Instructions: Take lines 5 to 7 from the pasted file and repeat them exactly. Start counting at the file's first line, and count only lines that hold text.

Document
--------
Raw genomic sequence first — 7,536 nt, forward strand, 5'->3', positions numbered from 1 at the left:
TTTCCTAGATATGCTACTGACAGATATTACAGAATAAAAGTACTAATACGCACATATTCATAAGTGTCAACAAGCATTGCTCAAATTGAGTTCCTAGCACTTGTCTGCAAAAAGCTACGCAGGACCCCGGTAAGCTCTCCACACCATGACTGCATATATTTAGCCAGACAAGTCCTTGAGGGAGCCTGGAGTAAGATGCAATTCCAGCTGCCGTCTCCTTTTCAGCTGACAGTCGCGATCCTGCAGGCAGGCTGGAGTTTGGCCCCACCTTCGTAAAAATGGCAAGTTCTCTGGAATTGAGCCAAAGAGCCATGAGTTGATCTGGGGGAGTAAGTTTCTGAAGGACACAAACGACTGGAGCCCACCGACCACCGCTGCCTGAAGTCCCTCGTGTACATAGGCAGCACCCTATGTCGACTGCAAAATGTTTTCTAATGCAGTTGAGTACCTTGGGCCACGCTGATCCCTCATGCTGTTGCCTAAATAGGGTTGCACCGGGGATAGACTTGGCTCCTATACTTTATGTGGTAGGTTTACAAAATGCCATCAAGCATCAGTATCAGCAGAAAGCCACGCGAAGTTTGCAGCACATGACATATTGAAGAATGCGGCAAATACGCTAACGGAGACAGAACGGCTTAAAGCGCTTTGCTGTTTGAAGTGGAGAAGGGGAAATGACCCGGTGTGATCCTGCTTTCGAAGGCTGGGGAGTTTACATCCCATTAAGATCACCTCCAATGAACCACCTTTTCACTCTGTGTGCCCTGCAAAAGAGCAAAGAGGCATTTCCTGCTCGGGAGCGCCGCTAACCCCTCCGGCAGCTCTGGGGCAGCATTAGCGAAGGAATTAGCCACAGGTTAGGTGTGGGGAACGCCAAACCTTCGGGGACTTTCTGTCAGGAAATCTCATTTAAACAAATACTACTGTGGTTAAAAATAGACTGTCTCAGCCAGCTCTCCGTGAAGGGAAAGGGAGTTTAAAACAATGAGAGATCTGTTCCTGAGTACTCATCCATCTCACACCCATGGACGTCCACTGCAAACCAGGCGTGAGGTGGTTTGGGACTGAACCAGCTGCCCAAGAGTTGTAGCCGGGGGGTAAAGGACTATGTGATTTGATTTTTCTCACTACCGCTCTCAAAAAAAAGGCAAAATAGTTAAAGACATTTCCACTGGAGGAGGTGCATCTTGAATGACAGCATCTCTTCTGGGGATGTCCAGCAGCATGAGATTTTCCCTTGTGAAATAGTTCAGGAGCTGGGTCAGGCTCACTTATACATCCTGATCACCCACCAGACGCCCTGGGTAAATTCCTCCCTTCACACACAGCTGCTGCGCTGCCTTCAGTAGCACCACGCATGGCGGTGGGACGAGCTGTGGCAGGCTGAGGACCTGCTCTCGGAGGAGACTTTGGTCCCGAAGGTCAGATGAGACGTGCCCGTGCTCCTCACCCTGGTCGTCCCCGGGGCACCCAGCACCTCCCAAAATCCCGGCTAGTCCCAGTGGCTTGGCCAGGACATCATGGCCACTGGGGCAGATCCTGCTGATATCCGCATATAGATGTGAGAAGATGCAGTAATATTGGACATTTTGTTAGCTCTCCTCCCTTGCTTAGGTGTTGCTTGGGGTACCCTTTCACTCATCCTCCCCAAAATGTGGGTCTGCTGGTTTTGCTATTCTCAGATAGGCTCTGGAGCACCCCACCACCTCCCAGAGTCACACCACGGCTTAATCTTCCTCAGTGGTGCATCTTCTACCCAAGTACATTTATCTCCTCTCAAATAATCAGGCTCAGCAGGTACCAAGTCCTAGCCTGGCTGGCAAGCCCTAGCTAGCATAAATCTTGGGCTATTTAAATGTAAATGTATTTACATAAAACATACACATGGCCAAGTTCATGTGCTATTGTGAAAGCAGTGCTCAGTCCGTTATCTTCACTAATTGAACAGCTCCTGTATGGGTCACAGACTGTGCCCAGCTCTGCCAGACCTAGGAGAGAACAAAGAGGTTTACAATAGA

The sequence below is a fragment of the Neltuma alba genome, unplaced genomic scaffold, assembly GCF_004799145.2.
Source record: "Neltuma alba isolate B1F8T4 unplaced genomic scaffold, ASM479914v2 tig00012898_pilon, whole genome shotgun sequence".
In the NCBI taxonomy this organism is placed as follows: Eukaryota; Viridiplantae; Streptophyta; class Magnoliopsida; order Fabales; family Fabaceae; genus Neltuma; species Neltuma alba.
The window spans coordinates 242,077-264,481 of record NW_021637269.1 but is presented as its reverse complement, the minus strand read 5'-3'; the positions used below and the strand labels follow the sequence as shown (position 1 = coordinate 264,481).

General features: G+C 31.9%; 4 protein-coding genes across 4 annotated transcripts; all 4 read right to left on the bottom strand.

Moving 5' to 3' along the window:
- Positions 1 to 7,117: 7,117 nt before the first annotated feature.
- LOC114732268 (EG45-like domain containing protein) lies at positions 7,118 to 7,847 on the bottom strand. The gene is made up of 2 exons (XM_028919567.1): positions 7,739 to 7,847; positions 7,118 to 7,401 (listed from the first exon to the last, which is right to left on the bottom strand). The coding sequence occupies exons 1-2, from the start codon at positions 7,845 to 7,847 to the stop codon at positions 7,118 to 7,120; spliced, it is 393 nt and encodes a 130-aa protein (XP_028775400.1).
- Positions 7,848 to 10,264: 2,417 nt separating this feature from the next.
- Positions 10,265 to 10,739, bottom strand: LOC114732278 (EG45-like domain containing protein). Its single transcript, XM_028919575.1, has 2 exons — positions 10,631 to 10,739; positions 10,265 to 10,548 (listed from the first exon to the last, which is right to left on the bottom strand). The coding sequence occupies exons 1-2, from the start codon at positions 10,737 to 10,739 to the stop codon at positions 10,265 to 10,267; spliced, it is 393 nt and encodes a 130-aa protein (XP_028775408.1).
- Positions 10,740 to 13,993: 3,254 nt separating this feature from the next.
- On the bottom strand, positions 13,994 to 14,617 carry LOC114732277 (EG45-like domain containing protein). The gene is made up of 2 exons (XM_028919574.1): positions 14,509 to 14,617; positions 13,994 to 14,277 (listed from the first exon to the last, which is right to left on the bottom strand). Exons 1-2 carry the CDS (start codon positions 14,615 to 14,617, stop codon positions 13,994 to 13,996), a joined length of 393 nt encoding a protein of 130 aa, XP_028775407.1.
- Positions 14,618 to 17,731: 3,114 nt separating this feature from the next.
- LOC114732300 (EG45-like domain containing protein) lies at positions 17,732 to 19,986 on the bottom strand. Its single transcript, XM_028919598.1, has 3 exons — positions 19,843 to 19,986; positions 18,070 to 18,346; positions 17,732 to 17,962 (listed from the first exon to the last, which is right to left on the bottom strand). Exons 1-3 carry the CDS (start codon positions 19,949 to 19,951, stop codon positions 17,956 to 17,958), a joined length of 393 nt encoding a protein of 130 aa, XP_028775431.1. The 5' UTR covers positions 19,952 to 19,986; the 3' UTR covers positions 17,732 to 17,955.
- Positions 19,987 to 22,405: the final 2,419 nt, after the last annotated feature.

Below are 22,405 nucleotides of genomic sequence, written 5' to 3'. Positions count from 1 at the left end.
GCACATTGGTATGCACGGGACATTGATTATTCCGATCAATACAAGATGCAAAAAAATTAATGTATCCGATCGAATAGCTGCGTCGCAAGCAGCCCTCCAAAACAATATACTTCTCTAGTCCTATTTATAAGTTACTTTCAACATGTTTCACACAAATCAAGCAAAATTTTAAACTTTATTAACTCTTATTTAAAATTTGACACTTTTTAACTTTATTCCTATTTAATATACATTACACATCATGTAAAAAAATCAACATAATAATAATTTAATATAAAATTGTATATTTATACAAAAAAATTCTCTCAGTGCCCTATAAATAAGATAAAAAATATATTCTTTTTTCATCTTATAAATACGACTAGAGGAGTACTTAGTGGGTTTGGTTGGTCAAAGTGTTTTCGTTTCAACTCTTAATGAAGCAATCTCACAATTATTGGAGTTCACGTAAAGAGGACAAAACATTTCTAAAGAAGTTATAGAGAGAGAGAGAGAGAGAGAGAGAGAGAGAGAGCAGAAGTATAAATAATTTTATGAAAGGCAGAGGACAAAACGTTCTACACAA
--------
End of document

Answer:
In the NCBI taxonomy this organism is placed as follows: Eukaryota; Viridiplantae; Streptophyta; class Magnoliopsida; order Fabales; family Fabaceae; genus Neltuma; species Neltuma alba.
The window spans coordinates 242,077-264,481 of record NW_021637269.1 but is presented as its reverse complement, the minus strand read 5'-3'; the positions used below and the strand labels follow the sequence as shown (position 1 = coordinate 264,481).

General features: G+C 31.9%; 4 protein-coding genes across 4 annotated transcripts; all 4 read right to left on the bottom strand.